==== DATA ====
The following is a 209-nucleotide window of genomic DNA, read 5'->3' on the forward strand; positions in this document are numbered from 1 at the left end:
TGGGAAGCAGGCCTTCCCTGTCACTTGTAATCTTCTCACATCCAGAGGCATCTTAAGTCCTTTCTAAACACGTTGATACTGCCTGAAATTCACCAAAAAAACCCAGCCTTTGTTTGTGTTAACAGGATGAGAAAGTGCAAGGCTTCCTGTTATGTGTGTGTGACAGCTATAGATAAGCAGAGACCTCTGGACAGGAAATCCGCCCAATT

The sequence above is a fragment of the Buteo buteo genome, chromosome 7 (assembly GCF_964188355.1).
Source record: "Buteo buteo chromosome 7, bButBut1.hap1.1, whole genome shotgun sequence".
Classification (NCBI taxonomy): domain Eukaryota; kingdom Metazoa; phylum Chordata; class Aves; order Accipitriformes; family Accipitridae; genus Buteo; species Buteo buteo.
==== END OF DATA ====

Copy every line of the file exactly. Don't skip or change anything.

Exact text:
The following is a 209-nucleotide window of genomic DNA, read 5'->3' on the forward strand; positions in this document are numbered from 1 at the left end:
TGGGAAGCAGGCCTTCCCTGTCACTTGTAATCTTCTCACATCCAGAGGCATCTTAAGTCCTTTCTAAACACGTTGATACTGCCTGAAATTCACCAAAAAAACCCAGCCTTTGTTTGTGTTAACAGGATGAGAAAGTGCAAGGCTTCCTGTTATGTGTGTGTGACAGCTATAGATAAGCAGAGACCTCTGGACAGGAAATCCGCCCAATT

The sequence above is a fragment of the Buteo buteo genome, chromosome 7 (assembly GCF_964188355.1).
Source record: "Buteo buteo chromosome 7, bButBut1.hap1.1, whole genome shotgun sequence".
Classification (NCBI taxonomy): domain Eukaryota; kingdom Metazoa; phylum Chordata; class Aves; order Accipitriformes; family Accipitridae; genus Buteo; species Buteo buteo.